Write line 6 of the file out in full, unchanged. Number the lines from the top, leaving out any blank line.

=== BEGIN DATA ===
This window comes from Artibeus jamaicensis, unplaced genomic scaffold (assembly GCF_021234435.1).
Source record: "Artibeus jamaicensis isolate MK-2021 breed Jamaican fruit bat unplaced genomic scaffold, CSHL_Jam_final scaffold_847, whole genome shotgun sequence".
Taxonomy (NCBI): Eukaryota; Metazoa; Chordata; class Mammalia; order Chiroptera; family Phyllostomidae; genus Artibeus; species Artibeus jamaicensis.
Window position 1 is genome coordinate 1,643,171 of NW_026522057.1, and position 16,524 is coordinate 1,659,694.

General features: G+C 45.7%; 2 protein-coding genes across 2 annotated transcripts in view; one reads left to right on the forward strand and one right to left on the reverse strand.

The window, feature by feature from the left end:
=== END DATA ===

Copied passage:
The window, feature by feature from the left end: